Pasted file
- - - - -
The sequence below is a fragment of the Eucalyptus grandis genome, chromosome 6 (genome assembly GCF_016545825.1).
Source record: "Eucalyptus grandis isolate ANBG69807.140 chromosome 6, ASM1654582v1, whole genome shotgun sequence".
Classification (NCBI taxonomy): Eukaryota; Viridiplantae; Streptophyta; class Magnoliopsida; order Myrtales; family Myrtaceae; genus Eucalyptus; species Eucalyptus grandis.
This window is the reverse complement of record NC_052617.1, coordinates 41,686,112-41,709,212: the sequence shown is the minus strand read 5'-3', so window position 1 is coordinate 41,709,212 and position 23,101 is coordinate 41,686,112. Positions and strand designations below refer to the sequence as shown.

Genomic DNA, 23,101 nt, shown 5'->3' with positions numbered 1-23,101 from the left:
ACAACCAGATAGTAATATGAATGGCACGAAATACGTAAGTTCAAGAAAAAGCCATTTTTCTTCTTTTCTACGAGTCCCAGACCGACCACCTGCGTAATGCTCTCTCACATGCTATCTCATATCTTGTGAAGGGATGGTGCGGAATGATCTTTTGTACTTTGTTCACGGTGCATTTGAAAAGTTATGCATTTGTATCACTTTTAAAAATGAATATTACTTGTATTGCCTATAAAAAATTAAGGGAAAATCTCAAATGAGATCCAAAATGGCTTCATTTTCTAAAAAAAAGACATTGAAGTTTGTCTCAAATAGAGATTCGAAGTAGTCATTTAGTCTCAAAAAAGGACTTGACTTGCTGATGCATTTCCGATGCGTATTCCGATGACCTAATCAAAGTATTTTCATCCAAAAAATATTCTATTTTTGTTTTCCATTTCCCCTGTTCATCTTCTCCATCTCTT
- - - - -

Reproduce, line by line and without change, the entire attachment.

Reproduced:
The sequence below is a fragment of the Eucalyptus grandis genome, chromosome 6 (genome assembly GCF_016545825.1).
Source record: "Eucalyptus grandis isolate ANBG69807.140 chromosome 6, ASM1654582v1, whole genome shotgun sequence".
Classification (NCBI taxonomy): Eukaryota; Viridiplantae; Streptophyta; class Magnoliopsida; order Myrtales; family Myrtaceae; genus Eucalyptus; species Eucalyptus grandis.
This window is the reverse complement of record NC_052617.1, coordinates 41,686,112-41,709,212: the sequence shown is the minus strand read 5'-3', so window position 1 is coordinate 41,709,212 and position 23,101 is coordinate 41,686,112. Positions and strand designations below refer to the sequence as shown.

Genomic DNA, 23,101 nt, shown 5'->3' with positions numbered 1-23,101 from the left:
ACAACCAGATAGTAATATGAATGGCACGAAATACGTAAGTTCAAGAAAAAGCCATTTTTCTTCTTTTCTACGAGTCCCAGACCGACCACCTGCGTAATGCTCTCTCACATGCTATCTCATATCTTGTGAAGGGATGGTGCGGAATGATCTTTTGTACTTTGTTCACGGTGCATTTGAAAAGTTATGCATTTGTATCACTTTTAAAAATGAATATTACTTGTATTGCCTATAAAAAATTAAGGGAAAATCTCAAATGAGATCCAAAATGGCTTCATTTTCTAAAAAAAAGACATTGAAGTTTGTCTCAAATAGAGATTCGAAGTAGTCATTTAGTCTCAAAAAAGGACTTGACTTGCTGATGCATTTCCGATGCGTATTCCGATGACCTAATCAAAGTATTTTCATCCAAAAAATATTCTATTTTTGTTTTCCATTTCCCCTGTTCATCTTCTCCATCTCTT